Dear Mr. Berko: I have a $40,000 certificate of deposit coming due next month, and my wife wants to put the money in Treasury bonds that guarantee 3.3 percent. Our brokerage accounts are about 35 percent bonds, 50 percent stocks and 15 percent cash. The bank won’t buy them for us, so I asked our local broker, who wants to charge us $100 commission — though he would prefer that we put this money in Treasury inflation-protected securities instead of in fixed-income Treasury securities. I told him that the $100 commission was too high, and he got a little insulted but nicely told me that I could buy them directly through TreasuryDirect and avoid the costs. I tried, and so did my wife, but we can’t seem to negotiate the protocols. If I managed my dental practice as the government manages this site, I’d be flat broke in no time. We are not comfortable asking the broker to help us understand the site and hope you might have some suggestions for us.
CS, Columbus, Ohio
Dear CS: Tips, I’ve often told my children and grandchildren, is an acronym I’ve used for over 40 years that describes gratuities given to waiters. It means “to insure prompt service.” But the U.S. government, in its frequent moments of clarity, chose to kidnap those four letters and gave them a new meaning: Treasury inflation-protected securities. In the past few years, even though their principal at maturity is 100 percent assured by Washington, they’ve been among the worst-performing bonds in the market. The sovereign bonds of Spain, Greece and Turkey have done better than the TIPS index, which last year posted an 8.6 percent loss.
It would be un-American if I advised you not to purchase TIPS, but I will advise you not to use the TreasuryDirect website. Its home page has 35 laughing faces, and I couldn’t figure out why they’re laughing. And after at least 11 minutes of mousing and clicking, I couldn’t figure out how to purchase TIPS on that government site, either. I suspect that the stupids who designed HealthCare.gov are the same stupids who designed this website. I think your time is worth more than $100, so stop bending over dollars to pick up dimes. Pay the $100 fee to your broker, because the agita you’ll get trying to work that website will bean you bonkers.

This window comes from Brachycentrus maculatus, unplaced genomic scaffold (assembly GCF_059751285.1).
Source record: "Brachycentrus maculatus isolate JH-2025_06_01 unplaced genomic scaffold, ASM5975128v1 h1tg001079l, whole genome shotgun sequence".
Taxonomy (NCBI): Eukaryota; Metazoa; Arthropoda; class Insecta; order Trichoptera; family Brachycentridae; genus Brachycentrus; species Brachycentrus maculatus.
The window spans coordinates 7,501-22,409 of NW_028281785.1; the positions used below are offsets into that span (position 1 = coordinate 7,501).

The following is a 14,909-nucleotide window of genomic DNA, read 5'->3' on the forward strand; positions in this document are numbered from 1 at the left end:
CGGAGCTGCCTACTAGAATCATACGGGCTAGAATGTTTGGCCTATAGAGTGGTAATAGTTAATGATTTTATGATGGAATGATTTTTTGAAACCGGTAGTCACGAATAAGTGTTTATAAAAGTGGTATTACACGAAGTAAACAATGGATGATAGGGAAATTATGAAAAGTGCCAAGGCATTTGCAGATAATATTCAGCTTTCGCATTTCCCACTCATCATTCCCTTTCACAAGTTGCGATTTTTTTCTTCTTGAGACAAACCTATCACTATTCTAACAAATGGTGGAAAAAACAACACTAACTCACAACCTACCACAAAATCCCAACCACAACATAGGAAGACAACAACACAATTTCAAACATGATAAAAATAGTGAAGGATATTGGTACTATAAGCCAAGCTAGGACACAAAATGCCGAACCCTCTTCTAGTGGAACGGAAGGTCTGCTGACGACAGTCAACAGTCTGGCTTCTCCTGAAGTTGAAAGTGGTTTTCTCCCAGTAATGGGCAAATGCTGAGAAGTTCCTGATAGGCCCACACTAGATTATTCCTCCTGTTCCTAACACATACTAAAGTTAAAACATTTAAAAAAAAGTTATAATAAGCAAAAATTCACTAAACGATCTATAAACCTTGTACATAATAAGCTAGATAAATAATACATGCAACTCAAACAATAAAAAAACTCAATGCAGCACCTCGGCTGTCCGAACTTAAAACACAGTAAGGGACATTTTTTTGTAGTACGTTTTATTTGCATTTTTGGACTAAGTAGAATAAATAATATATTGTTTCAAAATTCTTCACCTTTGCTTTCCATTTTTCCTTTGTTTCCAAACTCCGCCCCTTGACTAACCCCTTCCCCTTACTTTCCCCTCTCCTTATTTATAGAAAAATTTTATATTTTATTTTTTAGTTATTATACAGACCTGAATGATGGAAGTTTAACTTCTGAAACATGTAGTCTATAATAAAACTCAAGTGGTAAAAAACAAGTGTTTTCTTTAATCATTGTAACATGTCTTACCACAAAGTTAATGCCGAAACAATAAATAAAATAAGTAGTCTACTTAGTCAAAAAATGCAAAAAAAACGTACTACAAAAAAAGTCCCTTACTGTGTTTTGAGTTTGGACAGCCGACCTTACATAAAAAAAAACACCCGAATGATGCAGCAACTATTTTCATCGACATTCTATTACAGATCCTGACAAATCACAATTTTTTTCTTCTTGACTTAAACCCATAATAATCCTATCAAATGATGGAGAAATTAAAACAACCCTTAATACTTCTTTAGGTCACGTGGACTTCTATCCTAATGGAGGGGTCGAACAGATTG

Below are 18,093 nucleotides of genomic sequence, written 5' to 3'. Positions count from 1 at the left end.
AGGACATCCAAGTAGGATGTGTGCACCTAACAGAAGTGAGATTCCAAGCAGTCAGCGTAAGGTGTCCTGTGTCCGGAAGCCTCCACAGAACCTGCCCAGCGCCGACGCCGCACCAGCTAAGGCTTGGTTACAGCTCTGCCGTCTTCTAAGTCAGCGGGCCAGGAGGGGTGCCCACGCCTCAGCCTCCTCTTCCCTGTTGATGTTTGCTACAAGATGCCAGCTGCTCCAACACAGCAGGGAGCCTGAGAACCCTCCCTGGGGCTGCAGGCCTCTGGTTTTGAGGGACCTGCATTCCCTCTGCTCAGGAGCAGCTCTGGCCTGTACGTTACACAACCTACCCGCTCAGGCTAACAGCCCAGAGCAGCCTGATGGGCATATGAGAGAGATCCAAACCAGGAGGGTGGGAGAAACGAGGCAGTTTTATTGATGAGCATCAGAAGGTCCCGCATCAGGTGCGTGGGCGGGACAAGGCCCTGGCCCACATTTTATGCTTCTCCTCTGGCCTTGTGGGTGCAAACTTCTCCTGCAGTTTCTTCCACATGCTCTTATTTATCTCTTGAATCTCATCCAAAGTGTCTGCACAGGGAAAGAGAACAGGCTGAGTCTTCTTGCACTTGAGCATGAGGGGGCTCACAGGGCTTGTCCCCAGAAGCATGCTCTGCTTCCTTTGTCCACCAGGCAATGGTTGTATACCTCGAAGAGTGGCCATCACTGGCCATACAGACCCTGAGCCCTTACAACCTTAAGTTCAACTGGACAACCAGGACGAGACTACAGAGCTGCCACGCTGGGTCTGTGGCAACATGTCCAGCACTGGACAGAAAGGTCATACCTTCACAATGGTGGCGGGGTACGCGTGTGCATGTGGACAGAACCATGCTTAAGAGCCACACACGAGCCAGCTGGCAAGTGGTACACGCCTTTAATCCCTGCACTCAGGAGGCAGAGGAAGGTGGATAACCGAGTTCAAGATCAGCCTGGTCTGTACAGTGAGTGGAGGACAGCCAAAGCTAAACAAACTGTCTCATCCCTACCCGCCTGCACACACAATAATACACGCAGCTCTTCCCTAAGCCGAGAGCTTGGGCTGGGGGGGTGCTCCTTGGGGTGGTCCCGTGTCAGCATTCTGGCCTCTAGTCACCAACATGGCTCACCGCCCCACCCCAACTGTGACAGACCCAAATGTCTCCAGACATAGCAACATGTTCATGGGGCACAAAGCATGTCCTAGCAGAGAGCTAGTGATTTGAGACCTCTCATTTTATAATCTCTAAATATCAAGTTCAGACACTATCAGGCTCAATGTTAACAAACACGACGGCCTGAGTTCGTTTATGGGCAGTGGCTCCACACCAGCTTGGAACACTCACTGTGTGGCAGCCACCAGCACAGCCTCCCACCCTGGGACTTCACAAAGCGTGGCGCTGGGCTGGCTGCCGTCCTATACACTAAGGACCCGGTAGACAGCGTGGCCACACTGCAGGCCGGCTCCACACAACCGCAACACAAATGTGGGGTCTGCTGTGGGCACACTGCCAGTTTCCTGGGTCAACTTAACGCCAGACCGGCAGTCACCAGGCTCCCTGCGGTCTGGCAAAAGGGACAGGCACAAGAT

Though I don’t care a hoot for TIPS, your broker may be giving you good advice. Interest rates and inflation are going to rise, but I can’t tell you “when.” (Though when they do, I’m not comfortable that the lady at the Federal Reserve has the skill to moderate their rise.) Most folks seem to think that on some Wednesday or Thursday morning, they’ll wake up to discover that interest rates are 2 percent higher than they were the day before. Well, it doesn’t work that way, Clyde. Folks who gain weight don’t suddenly waken and find themselves 33 pounds heavier than they were the night before. Interest rates have been increasing for months, and historically, when interest rates rise, the rise is slow and so gradual that you don’t notice the change until it’s significant to you — and then it’s too late. Still, 30-year TIPS are preferable to 30-year Treasury bonds, though either purchase raises idiocy to a new level if one believes that interest rates are headed prominently higher in the coming few years. Higher rates will cause both TIPS and Treasury bonds to decline in market value, so why buy only bonds?
I suggest that you invest only $20,000 in TIPS and then invest the second $20,000 in Realty Income, AT&T, Kinder Morgan Energy Partners, GlaxoSmithKline, Royal Dutch Shell or a combination of other blue chip and pale blue chips. Those stocks, yielding over 4.5 percent, have paid dividends for over 30 years and increased them frequently. And I’m comfortable wagering this second $20,000 to a road apple that they will be worth significantly more in 30 years than your TIPS and triple their dividend incomes. And if they don’t, then those Washington-guaranteed TIPS won’t be worth bupkis anyway. This advice is mine, but the choice is yours.
Please address your financial questions to Malcolm Berko, P.O. Box 8303, Largo, FL 33775, or email him at email@example.com.